14 references found for Pomacea canaliculata:
Results Page: 1
Summary: The electronic tool kits made available on the Cefas page for free download are Crown Copyright (2007-2008). As such, these are freeware and may be freely distributed provided this notice is retained. No warranty, expressed or implied, is made and users should satisfy themselves as to the applicability of the results in any given circumstance. Toolkits available include 1) FISK- Freshwater Fish Invasiveness Scoring Kit (English and Spanish language version); 2) MFISK- Marine Fish Invasiveness Scoring Kit; 3) MI-ISK- Marine invertebrate Invasiveness Scoring Kit; 4) FI-ISK- Freshwater Invertebrate Invasiveness Scoring Kit and AmphISK- Amphibian Invasiveness Scoring Kit. These tool kits were developed by Cefas, with new VisualBasic and computational programming by Lorenzo Vilizzi, David Cooper, Andy South and Gordon H. Copp, based on VisualBasic code in the original Weed Risk Assessment (WRA) tool kit of P.C. Pheloung, P.A. Williams & S.R. Halloy (1999).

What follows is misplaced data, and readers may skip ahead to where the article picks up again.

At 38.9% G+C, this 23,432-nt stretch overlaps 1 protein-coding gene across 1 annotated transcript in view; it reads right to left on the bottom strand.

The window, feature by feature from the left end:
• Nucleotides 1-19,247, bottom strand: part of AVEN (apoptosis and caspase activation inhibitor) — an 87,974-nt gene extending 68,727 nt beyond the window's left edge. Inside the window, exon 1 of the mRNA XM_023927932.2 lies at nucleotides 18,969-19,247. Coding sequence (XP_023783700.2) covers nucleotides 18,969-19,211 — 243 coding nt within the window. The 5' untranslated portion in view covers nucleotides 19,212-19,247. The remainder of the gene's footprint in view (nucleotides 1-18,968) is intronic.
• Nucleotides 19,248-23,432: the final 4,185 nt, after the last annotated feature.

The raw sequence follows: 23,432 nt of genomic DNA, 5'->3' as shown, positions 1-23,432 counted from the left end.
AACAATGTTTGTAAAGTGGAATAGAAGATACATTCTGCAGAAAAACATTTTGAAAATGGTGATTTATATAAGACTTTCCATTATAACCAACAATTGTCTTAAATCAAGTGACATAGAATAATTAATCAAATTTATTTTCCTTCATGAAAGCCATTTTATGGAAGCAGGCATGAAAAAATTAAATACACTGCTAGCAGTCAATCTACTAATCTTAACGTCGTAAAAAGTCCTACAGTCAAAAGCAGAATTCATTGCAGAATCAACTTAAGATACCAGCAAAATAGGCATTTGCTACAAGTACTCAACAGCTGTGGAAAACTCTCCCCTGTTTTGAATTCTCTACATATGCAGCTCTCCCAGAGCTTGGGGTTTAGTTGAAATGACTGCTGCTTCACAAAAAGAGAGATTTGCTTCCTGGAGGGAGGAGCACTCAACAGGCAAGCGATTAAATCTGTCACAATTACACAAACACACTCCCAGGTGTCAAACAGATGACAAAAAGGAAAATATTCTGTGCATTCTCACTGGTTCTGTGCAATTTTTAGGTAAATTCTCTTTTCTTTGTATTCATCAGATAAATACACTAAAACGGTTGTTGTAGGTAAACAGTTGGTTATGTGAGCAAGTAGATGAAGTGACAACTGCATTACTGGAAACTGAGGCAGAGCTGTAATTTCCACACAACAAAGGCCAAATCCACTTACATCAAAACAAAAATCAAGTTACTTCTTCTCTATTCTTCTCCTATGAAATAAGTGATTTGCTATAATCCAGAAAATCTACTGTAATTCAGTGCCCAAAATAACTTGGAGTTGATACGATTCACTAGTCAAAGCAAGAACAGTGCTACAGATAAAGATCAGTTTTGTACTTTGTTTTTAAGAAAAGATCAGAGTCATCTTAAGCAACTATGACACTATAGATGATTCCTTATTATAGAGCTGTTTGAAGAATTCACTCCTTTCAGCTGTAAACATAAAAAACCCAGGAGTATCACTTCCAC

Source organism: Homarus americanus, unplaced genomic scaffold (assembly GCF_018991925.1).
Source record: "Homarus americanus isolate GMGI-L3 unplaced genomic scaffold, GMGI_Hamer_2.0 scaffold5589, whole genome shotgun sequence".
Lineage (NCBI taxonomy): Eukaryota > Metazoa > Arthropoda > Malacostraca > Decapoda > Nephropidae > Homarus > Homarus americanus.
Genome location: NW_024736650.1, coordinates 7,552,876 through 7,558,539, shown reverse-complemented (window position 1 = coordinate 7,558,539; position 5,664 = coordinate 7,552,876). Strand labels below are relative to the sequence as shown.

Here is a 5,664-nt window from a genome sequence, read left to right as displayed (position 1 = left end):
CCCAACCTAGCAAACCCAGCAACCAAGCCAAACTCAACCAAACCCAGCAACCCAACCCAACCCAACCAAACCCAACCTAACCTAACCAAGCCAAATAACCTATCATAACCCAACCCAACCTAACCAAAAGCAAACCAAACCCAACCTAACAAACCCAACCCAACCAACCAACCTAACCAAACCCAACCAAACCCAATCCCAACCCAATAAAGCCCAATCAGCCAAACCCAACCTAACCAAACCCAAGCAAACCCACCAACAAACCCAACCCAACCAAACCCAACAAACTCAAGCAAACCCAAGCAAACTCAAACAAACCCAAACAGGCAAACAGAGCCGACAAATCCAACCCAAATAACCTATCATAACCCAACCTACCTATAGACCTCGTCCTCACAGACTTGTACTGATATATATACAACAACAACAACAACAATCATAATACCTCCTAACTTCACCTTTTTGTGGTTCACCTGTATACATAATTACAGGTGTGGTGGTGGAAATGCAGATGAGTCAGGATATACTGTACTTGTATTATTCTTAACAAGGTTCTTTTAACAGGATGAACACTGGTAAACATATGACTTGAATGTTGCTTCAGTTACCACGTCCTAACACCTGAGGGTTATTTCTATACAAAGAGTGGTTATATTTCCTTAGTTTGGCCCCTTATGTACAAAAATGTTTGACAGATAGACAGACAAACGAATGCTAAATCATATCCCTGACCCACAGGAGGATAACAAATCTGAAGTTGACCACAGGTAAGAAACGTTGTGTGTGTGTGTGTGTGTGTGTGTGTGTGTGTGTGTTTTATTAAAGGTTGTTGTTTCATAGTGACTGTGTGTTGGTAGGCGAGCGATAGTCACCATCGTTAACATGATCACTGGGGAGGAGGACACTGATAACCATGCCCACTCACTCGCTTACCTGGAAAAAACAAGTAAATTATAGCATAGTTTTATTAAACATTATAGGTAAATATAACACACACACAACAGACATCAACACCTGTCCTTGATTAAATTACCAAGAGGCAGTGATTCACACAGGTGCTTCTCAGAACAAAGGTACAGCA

The decision support tools are available from: http://cefas.defra.gov.uk/our-science/ecosystems-and-biodiversity/non-native-species/decision-support-tools.aspx [Accessed 13 October 2011]
The guidance document is available from http://www.cefas.co.uk/media/118009/fisk_guide_v2.pdf [Accessed 13 January 2009].
Summary: Discusses the conservation related impacts of the introduction of alien land and freshwater snails and slugs to the islands of the Pacific. Provides details of the main alien species of concern, identifies islands most at risk and islands on which to focus conservation efforts. Lists distribution details for all alien snails and slugs in the Pacific.